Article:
This blog intends to look at self-awareness and psychological safety to see if there is a link. Let’s start by looking at each concept. 

The Importance of Being Self-Aware 

Being attentive to your colleagues and aware of your own emotions, is key to emotional intelligence and is crucial for creating healthy working relationships at work. A healthy level of self and other awareness can improve a persons’ understanding of their surroundings and the people they work with. Self-aware people, tend to be more observant of themselves and others, they are also often more open to flexing and adapting their behaviour to improve and grow professionally (Hackston, 2019). 

What is Psychological Safety? 

Psychological safety describes the environment in which members of a group or team feel safe to be able to take interpersonal risks. In a psychologically safe environment, anyone feels able to be themselves and speak up without fearing rejection or humiliation for their unique ideas, beliefs, and opinions. Moreover, group members can raise issues and ask for help because they feel mutually supportive. Mistakes are not held against people and, as a result, an environment that provides psychological safety is a fertile ground for innovation. 

Do Self-Aware Managers Create a Safer Environment? 

We know that self-awareness can help people become more honest with themselves and to others, which would in theory help to bring about a sense of psychological safety in the work environment.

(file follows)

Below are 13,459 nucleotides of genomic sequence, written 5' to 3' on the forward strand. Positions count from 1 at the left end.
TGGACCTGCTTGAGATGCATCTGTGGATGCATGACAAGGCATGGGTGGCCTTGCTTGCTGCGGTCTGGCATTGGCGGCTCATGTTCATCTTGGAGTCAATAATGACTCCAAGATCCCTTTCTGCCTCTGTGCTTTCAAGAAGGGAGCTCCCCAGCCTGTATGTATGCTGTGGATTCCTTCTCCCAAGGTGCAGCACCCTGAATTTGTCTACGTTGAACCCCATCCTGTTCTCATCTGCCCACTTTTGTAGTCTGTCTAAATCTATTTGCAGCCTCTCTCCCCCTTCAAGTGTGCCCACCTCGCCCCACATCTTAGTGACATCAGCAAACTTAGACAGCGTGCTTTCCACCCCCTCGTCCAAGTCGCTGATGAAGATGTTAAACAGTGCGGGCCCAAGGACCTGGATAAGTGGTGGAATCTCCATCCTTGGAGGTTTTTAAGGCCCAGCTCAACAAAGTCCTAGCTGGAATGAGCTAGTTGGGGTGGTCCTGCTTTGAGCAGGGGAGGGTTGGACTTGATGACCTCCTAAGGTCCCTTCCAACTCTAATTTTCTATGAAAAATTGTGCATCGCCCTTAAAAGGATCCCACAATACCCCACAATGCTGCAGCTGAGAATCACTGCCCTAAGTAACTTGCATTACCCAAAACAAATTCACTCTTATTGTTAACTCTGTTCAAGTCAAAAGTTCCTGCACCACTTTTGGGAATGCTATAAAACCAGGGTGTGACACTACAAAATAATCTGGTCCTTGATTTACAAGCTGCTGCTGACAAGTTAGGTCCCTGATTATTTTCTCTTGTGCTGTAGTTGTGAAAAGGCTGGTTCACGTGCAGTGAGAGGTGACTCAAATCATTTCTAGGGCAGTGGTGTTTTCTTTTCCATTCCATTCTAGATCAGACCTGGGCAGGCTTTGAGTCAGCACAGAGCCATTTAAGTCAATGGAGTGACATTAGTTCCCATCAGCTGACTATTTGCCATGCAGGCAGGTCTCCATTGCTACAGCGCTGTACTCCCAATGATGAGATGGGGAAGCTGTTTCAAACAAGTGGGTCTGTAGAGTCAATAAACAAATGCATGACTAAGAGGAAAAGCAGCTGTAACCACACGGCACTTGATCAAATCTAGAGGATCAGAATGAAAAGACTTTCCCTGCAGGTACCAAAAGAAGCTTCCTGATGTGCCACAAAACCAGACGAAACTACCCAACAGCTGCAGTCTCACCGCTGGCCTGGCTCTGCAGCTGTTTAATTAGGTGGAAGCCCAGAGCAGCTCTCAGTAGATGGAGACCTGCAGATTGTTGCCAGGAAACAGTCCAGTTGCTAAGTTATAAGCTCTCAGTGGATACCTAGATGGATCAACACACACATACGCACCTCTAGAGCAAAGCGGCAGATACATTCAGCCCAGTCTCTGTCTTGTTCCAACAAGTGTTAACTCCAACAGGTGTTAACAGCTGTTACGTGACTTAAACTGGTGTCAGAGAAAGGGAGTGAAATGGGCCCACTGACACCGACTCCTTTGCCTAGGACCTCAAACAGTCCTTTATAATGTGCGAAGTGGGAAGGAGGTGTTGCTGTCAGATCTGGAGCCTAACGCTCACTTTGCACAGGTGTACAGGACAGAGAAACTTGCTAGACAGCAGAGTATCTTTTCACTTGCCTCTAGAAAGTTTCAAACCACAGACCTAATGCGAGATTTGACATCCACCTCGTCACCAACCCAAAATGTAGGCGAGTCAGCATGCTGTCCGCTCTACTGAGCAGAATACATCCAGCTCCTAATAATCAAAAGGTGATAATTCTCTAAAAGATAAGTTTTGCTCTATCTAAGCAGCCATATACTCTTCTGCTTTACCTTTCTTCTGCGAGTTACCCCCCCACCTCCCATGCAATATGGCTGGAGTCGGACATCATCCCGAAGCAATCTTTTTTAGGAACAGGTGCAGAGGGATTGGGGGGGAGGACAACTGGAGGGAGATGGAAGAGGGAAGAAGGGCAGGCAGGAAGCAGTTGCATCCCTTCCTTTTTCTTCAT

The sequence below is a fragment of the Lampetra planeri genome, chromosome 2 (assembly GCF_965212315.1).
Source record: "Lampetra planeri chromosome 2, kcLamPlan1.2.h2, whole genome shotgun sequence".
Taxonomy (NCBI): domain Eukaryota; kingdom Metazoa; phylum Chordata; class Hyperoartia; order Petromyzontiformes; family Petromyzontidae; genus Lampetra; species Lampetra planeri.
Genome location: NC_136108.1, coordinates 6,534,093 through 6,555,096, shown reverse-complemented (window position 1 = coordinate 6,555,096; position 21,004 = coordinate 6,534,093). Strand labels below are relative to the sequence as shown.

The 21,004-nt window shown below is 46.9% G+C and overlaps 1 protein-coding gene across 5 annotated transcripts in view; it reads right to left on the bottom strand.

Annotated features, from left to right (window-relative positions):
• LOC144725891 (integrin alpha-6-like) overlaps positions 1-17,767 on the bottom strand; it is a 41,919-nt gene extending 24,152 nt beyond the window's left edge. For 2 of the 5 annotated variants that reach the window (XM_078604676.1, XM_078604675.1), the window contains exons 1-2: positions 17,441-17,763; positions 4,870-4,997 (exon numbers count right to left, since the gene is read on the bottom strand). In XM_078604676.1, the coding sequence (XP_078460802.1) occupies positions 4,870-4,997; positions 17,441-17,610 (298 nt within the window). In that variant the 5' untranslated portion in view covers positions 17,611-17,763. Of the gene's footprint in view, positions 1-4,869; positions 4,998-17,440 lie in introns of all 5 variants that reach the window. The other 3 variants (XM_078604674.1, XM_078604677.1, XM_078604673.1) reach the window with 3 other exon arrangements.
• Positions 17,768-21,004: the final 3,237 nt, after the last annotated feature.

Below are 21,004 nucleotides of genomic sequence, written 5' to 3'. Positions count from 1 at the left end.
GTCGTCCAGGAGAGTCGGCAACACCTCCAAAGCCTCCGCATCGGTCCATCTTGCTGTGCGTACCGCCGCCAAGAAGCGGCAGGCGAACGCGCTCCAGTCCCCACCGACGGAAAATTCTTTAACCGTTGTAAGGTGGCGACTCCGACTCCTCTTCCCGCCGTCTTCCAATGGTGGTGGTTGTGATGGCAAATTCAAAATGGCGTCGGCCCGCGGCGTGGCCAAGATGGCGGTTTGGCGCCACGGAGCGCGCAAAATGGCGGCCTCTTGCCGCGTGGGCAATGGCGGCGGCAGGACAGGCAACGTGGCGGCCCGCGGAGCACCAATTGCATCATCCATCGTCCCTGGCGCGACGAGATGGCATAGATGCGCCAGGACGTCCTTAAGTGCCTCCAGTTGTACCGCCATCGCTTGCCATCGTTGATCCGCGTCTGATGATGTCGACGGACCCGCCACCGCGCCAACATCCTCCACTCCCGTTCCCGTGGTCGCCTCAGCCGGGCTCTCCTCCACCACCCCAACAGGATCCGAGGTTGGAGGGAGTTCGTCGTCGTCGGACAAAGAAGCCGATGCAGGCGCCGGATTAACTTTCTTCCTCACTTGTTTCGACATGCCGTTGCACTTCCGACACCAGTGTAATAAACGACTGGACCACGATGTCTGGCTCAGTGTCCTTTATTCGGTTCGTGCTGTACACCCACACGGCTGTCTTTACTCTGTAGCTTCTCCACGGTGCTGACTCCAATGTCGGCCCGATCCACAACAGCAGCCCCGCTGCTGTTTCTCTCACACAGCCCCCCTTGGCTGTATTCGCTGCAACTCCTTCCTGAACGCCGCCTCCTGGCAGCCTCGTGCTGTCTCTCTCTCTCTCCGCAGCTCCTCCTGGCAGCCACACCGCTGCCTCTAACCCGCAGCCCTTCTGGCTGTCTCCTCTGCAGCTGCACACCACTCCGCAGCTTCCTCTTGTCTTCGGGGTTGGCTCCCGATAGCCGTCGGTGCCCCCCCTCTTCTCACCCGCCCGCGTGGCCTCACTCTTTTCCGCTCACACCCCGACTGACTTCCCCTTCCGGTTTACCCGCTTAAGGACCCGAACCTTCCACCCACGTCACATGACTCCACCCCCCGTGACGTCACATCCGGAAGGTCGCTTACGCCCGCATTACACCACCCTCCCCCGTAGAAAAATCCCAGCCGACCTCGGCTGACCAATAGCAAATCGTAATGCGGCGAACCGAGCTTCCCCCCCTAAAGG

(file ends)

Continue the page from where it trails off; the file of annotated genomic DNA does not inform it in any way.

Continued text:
This was proven to be the case by research conducted by Hernandez et al (2015). They found that there is a significant relationship between psychological safety and managerial self-awareness, which emphasises the importance of being self-aware in the workplace in order to truly have a psychologically safe environment so that employees can succeed and innovate. 

Logically this makes sense, the more self-aware managers are more likely to speak human-to human and replace blame with curiosity (Delizonna, 2017), they are also more likely to be role modelling an awareness of their strengths, gaps, weaknesses, mistakes and opportunities for growth. They are therefore, more likely to take responsibility for their actions, or admit that a mistake was made. This responsibility and honesty requires emotional awareness, resilience and control, and without this, it would be difficult to create a psychologically safe environment. 

All of this of course works, because being self-aware increases a persons’ understanding of how colleagues view them, which can allow them to adapt emotionally and develop leadership skills that would improve the level of psychological safety. 

In conclusion, this research would suggest that self-aware leaders are more likely to create safe environments for teams to flourish. For further information about our Psychological Safety Accreditation training, please go to: or to register for our Psychological Safety and Cognitive Diversity Event please go to: 

This post was drafted by Eshal Kashif, A Level Work Experience and adapted by Dr Amanda Potter, from BeTalent who are an exhibitor on the HRTech247 Talent & Performance Management floor of the Technology Hall. You can visit their virtual space here.


Hackston, J. (2019). Why self-awareness is essential to workplace success. HRD Connect (11th September) 

Delizonna, L. (2017) High-performing teams need psychological safety. Here’s how to create it Harvard Business Review (24th August 2017) 

Hernandez, Luthanen, Ramsel and Osatuke (2015) The mediating relationship of self-awareness on supervisor burnout and workgroup Civility & Psychological Safety: A multilevel path analysis.